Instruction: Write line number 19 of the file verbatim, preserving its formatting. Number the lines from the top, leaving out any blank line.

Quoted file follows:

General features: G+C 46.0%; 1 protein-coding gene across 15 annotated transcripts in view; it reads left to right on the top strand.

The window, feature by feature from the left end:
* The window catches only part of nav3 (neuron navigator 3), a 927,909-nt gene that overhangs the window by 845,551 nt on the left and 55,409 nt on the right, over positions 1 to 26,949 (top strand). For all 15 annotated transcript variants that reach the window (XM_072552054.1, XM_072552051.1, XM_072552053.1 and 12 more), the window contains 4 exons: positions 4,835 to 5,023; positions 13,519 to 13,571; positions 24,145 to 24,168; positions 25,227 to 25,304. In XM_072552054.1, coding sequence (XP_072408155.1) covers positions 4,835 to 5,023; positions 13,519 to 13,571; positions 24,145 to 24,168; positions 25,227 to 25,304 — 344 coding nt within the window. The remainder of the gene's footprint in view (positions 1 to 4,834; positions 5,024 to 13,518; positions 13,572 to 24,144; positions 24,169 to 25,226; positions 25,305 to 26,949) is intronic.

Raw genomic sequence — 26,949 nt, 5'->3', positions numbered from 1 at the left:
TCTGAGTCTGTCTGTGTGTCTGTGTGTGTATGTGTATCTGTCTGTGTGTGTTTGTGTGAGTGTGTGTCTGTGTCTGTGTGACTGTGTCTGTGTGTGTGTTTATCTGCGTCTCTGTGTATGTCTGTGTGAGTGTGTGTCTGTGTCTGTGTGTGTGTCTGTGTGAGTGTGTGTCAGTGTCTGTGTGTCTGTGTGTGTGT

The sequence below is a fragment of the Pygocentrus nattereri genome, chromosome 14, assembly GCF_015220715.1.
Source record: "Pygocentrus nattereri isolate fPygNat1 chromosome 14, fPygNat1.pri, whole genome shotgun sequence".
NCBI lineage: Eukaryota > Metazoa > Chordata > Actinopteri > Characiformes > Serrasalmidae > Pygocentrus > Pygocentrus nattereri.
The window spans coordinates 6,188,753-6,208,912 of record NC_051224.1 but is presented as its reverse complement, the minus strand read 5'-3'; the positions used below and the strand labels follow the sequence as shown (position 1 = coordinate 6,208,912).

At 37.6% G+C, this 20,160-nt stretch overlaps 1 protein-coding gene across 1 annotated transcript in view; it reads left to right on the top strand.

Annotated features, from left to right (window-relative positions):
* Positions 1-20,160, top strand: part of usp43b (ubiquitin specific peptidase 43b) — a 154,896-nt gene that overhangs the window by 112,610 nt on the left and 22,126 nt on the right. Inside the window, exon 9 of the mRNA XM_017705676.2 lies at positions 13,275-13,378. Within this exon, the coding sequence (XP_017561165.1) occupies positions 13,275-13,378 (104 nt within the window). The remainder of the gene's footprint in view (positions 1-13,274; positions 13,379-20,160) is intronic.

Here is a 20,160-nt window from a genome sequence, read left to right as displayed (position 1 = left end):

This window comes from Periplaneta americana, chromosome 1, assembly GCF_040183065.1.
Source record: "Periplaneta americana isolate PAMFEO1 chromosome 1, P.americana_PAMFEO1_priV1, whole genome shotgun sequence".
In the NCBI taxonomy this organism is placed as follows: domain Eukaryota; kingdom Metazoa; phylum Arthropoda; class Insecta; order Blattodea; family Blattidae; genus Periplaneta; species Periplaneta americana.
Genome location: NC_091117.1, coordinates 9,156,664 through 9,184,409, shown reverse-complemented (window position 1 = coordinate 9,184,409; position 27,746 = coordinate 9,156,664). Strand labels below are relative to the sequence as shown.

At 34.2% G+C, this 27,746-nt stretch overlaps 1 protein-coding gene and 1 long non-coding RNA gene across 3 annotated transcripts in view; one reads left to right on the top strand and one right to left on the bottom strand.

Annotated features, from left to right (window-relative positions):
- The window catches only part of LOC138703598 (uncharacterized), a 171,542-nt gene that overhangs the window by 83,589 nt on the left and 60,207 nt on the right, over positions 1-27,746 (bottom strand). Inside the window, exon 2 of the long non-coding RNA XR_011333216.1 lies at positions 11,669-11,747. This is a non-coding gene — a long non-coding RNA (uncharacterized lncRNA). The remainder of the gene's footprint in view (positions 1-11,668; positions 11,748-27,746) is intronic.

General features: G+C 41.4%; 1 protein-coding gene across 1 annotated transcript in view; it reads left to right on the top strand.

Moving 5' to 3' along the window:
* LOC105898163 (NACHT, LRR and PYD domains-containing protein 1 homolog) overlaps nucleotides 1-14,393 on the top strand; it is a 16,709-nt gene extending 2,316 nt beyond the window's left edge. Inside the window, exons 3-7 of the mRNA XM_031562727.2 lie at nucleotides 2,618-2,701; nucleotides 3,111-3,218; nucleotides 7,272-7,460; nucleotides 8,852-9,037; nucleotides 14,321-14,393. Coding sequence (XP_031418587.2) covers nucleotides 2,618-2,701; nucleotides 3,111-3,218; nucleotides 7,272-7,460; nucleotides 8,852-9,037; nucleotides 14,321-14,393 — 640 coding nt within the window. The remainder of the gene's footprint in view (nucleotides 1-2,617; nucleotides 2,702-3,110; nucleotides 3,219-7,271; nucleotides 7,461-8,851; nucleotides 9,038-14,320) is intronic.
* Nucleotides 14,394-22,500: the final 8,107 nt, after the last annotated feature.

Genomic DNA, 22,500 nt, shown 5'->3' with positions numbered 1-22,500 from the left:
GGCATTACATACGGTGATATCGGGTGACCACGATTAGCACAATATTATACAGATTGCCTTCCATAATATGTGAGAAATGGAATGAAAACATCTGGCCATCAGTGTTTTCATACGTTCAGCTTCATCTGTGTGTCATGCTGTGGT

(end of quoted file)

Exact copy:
Annotated features, from left to right (window-relative positions):